Advance installed capacity. According to the National Energy Commission, in generation based on primary unconventional renewable energy sources, to the installed capacity, which was 301 MW in 2018, 257.3 MW were added in this year, for a total of 558.3 ??MW , which represents 11.5% of the currently installed capacity (4,850 MW) with the entry into operation of the projects: Aguas Claras wind farm with 50 MW, in the province of Montecristi, the Matafongo wind farm with 34 MW, in Baní, El Guanillo wind farm with 50 MW, also in Montecristi, Mata de Palma Solar Photovoltaic Park with 50 MW, located in the municipality of Guerra, the Los Guzmancitos wind farm with 48.3 MW, in the province of Puerto Plata and in Canoa Photovoltaic Solar Park with 25 MW, in Barahona.
The generation by primary source of non-conventional renewable energy (wind, solar, Biomass) went from a percentage of 1.0% in 2012 to 6.20% at the end of this year 2019. In self-production initiatives, under the measurement mechanism or program Net (PMN) the Dominican Republic increased from 93.02 MW of installed capacity in 2018 to 125.88 MW in 2019.

Investment at the end of 2019. Investment in large-scale renewable energy sources projects amounts to an amount above US $ 530.00 MM this year, reports the CNE.

On the agenda to track progress in renewable. By the end of the year 2020, the construction and entry into operation of two projects are expected: Jasper Wind Farm of 50 MW of installed capacity, with an investment of approximately US $ 107.3 MM and the Bayasol Solar Park (AES-Bayasol) with 62.3 MWp ( 50 MWn) with an investment amounting to approximately US $ 60.00 MM, says the commission.

He informed that there are currently 30 applications for large commercial projects and are being analyzed. If these 30 applications were approved, more than 1,300 megawatts of energy would be injected into the system by renewable sources.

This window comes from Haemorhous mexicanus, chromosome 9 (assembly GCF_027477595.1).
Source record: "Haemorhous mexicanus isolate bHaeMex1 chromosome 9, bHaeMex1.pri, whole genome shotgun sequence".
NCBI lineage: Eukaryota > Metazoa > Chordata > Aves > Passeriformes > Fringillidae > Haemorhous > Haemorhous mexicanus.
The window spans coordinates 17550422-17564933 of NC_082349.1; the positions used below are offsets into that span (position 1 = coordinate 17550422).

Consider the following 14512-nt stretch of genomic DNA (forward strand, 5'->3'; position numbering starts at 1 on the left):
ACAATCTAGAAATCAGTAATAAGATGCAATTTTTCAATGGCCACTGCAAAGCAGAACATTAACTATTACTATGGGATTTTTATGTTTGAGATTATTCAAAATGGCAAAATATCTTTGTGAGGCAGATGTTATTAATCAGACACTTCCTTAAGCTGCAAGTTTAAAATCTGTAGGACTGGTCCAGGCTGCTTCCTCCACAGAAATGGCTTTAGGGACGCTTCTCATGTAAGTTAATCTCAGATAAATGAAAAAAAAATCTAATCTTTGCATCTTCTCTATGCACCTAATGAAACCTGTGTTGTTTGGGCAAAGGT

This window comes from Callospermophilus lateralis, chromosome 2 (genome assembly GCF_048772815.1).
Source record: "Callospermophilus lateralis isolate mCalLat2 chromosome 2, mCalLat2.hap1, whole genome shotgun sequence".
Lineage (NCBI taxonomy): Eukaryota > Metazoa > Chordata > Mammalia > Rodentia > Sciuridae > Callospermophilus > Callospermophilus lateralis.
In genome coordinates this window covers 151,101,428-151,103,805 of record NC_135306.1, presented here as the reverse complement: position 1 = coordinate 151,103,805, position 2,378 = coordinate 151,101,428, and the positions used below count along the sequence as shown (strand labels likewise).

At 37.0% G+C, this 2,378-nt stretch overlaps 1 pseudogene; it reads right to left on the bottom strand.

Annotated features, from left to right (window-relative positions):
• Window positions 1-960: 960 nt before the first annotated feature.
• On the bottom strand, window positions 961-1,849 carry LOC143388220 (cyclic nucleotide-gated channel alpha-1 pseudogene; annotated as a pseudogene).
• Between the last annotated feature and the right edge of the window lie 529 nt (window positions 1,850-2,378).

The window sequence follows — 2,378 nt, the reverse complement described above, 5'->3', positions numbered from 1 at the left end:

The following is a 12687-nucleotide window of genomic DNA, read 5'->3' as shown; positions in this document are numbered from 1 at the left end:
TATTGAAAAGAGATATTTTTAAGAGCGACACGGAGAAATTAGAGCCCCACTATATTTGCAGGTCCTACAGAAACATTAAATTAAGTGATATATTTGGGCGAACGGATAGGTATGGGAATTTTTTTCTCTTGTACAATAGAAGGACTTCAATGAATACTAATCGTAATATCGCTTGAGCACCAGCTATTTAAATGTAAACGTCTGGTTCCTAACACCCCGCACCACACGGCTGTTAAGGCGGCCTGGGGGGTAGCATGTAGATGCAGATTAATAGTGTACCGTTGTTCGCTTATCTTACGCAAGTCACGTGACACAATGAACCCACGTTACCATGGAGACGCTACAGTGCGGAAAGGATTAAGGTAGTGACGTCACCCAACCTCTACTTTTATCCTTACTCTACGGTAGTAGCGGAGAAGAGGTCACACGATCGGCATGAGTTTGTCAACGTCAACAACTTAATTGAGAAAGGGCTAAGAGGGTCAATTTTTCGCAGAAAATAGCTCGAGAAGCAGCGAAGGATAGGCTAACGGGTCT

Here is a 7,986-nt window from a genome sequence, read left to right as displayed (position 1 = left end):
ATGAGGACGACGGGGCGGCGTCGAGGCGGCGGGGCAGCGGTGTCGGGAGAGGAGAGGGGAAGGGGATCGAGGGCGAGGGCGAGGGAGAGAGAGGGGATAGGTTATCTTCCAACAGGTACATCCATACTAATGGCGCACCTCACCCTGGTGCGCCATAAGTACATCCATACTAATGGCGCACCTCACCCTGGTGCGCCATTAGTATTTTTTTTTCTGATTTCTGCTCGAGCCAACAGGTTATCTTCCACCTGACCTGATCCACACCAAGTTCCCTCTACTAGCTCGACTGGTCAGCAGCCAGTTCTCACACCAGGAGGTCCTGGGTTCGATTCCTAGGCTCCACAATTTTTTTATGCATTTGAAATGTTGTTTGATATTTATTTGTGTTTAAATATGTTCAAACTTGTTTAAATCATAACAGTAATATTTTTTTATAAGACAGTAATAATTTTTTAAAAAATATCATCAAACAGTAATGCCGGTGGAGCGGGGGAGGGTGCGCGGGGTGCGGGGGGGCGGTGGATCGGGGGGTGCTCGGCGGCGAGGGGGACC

“The call for bids / auctions is expected for new power generation plants (600 MW Natural Gas and 400 MW non-conventional renewable energy). This tender is carried out by the three distribution companies in coordination with the Dominican Corporation of State Electric Companies (CDEEE) ”, they indicate.

The construction and commissioning of a 50-kilometer gas pipeline, with an investment of more than US $ 100.00 MM will allow, in the national electricity system, the conversion of 750 megawatts of generation units located on the East Coast that currently operate with petroleum derivatives and that they will be ready in the first half of 2020 to operate with natural gas.

Transmission network, challenge has country. In spite of the advances in the production of energy from renewable sources, the most important challenge that the country has, from the regulatory and operational point of view regarding renewable energy, is in the transmission network, according to the director of the CNE, Angel Canó.

He said that in the Dominican Republic the optimal location of resources for this type of energy is not close to the charging centers.

“In the studies that have been done of where the solar and wind potentials are, we find that they are quite far and complicated for the transmission network process,” he explained.